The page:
We’ve often discussed the court-martial of LtCol Jeffrey R. Chessani, USMC, and the government’s appeal that followed Judge Folsom’s ruling dismissing the charges against him without prejudice. See, e.g., here, here, and here.
The Government’s Article 62 appeal in the case was orally argued on 17 October 2008. Congress has provided that “whenever practicable,” Courts of Criminal Appeals shall give Article 62 appeals “priority over all other proceedings before that court.” Art. 62(b), UCMJ. Yet NMCCA hasn’t issued a ruling in the Chessani case.
I understand that last week, four months after the case was argued and eight months after Judge Folsom ordered charges dismissed without prejudice, appellate government counsel filed a motion for an expedited ruling in the case. And I understand that NMCCA denied that motion the day after it was filed.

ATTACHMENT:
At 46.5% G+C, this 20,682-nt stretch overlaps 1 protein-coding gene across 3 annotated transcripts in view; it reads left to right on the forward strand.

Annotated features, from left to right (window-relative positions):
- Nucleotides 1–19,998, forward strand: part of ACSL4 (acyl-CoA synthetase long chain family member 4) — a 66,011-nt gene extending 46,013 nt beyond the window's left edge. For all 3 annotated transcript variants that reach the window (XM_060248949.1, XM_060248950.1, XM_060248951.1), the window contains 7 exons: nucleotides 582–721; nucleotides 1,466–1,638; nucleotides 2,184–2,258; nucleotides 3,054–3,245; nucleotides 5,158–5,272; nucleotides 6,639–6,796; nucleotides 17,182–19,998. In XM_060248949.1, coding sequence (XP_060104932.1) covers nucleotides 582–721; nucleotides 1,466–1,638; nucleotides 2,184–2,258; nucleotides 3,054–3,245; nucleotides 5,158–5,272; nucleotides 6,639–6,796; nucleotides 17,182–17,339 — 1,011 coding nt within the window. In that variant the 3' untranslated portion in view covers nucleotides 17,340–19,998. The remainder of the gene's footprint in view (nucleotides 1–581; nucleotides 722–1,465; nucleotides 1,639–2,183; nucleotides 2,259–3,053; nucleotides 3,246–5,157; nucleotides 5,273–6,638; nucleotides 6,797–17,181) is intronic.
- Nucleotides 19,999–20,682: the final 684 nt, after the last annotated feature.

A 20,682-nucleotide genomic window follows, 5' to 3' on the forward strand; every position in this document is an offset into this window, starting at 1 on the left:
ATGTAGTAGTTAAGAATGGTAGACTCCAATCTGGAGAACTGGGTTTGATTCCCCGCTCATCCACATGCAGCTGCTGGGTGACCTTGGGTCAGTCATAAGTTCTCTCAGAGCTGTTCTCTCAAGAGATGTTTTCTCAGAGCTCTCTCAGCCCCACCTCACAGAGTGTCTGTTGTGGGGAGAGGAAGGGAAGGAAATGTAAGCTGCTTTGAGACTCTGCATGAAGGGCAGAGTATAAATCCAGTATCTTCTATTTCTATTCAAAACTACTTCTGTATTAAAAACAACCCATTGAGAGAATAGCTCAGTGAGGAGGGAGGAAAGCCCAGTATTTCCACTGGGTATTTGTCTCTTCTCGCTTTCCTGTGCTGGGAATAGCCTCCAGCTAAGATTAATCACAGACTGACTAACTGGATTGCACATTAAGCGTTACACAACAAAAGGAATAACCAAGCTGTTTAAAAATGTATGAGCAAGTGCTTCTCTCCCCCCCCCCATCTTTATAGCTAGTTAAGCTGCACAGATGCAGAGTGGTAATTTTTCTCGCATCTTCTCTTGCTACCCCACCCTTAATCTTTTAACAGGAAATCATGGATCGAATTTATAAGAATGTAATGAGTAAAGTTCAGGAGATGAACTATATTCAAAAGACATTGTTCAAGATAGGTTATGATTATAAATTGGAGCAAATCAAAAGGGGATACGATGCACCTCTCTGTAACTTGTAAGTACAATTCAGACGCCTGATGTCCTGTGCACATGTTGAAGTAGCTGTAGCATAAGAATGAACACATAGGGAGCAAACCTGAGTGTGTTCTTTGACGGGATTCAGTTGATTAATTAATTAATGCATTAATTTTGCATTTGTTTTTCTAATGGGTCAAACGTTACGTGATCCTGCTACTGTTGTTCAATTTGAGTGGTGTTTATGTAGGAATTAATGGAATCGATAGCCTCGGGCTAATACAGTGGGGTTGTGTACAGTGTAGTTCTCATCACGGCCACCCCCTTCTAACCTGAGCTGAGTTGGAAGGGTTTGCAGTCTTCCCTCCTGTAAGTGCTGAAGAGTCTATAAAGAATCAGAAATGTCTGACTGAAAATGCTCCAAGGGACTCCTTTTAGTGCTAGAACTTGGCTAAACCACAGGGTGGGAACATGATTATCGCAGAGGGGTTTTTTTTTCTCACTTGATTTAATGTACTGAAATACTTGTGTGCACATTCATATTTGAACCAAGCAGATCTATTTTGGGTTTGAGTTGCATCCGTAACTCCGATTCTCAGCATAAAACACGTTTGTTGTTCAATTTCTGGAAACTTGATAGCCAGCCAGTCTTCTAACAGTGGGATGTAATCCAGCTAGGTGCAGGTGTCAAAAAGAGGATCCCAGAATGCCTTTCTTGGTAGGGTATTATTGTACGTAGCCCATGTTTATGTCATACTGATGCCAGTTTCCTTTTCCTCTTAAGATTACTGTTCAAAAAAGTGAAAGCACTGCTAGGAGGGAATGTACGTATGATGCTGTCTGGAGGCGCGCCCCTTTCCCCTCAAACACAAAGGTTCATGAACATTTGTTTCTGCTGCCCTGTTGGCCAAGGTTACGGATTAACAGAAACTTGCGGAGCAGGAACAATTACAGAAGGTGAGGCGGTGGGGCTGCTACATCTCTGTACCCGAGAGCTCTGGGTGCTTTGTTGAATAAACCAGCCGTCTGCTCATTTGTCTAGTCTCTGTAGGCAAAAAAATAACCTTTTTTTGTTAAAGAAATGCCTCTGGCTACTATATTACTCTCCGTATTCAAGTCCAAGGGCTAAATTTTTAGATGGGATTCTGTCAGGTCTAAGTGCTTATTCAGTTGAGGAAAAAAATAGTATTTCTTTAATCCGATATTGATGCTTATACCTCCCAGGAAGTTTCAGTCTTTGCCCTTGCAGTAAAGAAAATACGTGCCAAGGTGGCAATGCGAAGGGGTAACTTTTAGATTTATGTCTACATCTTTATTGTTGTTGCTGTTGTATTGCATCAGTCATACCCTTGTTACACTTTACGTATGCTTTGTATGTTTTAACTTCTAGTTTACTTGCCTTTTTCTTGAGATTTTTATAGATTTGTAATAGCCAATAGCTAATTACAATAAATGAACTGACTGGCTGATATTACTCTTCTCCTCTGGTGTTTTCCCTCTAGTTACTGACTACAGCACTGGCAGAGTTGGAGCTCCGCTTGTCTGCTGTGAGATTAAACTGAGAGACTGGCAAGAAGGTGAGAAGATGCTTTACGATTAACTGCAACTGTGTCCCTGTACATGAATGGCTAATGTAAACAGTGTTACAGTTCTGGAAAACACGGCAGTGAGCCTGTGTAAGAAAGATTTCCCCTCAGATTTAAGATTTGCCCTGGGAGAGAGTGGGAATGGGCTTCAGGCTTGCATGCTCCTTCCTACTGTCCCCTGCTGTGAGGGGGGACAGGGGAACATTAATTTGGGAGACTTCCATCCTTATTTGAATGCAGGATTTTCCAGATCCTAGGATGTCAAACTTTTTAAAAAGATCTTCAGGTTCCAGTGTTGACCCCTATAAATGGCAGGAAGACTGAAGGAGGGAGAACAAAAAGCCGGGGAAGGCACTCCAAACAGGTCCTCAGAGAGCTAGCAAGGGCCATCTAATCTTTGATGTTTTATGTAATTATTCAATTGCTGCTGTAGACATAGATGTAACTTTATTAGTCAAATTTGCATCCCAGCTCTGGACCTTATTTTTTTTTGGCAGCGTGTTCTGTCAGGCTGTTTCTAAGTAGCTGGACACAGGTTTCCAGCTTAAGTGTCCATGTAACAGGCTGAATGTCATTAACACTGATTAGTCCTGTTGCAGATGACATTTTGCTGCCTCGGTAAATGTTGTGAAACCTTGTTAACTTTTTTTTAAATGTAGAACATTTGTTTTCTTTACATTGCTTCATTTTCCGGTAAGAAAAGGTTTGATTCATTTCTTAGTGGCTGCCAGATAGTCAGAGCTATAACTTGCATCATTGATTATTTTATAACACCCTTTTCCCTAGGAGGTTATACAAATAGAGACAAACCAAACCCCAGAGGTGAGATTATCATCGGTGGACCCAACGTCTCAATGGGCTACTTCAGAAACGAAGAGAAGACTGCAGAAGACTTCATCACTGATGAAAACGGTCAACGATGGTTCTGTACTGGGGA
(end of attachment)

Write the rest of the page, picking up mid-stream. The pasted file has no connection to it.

Given that the dismissal of charges was without prejudice, I’m still perplexed by why the government appealed the ruling. LtCol Chessani’s court-martial would be over by now if the case had simply been turned over to a different CA. The argument is often made that the military justice system can’t provide all the protections of a civilian system because there is a special need for speedy disposition of charges in the military. But here’s the government itself making a decision that needlessly prolonged the court-martial process.